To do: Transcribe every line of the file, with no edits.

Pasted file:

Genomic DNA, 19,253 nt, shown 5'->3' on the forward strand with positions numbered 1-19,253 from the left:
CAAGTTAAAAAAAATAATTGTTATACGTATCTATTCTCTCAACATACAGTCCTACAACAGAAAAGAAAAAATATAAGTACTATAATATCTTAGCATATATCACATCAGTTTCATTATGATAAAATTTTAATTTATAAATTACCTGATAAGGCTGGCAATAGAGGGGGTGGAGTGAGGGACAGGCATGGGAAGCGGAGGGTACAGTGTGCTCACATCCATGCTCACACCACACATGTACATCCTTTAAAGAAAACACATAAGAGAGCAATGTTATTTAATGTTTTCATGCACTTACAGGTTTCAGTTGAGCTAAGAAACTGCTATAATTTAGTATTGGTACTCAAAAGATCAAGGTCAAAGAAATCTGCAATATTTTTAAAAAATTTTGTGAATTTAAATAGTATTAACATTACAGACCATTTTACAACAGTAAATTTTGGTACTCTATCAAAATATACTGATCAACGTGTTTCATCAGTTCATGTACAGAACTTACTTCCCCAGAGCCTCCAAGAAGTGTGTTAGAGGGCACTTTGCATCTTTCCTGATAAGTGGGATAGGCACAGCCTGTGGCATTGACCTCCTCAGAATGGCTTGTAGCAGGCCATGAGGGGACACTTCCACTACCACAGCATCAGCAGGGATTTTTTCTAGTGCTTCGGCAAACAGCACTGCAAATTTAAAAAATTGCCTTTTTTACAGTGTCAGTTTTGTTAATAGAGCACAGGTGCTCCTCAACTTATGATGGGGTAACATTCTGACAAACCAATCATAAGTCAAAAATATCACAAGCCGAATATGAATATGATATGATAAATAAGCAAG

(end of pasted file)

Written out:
Genomic DNA, 19,253 nt, shown 5'->3' on the forward strand with positions numbered 1-19,253 from the left:
CAAGTTAAAAAAAATAATTGTTATACGTATCTATTCTCTCAACATACAGTCCTACAACAGAAAAGAAAAAATATAAGTACTATAATATCTTAGCATATATCACATCAGTTTCATTATGATAAAATTTTAATTTATAAATTACCTGATAAGGCTGGCAATAGAGGGGGTGGAGTGAGGGACAGGCATGGGAAGCGGAGGGTACAGTGTGCTCACATCCATGCTCACACCACACATGTACATCCTTTAAAGAAAACACATAAGAGAGCAATGTTATTTAATGTTTTCATGCACTTACAGGTTTCAGTTGAGCTAAGAAACTGCTATAATTTAGTATTGGTACTCAAAAGATCAAGGTCAAAGAAATCTGCAATATTTTTAAAAAATTTTGTGAATTTAAATAGTATTAACATTACAGACCATTTTACAACAGTAAATTTTGGTACTCTATCAAAATATACTGATCAACGTGTTTCATCAGTTCATGTACAGAACTTACTTCCCCAGAGCCTCCAAGAAGTGTGTTAGAGGGCACTTTGCATCTTTCCTGATAAGTGGGATAGGCACAGCCTGTGGCATTGACCTCCTCAGAATGGCTTGTAGCAGGCCATGAGGGGACACTTCCACTACCACAGCATCAGCAGGGATTTTTTCTAGTGCTTCGGCAAACAGCACTGCAAATTTAAAAAATTGCCTTTTTTACAGTGTCAGTTTTGTTAATAGAGCACAGGTGCTCCTCAACTTATGATGGGGTAACATTCTGACAAACCAATCATAAGTCAAAAATATCACAAGCCGAATATGAATATGATATGATAAATAAGCAAG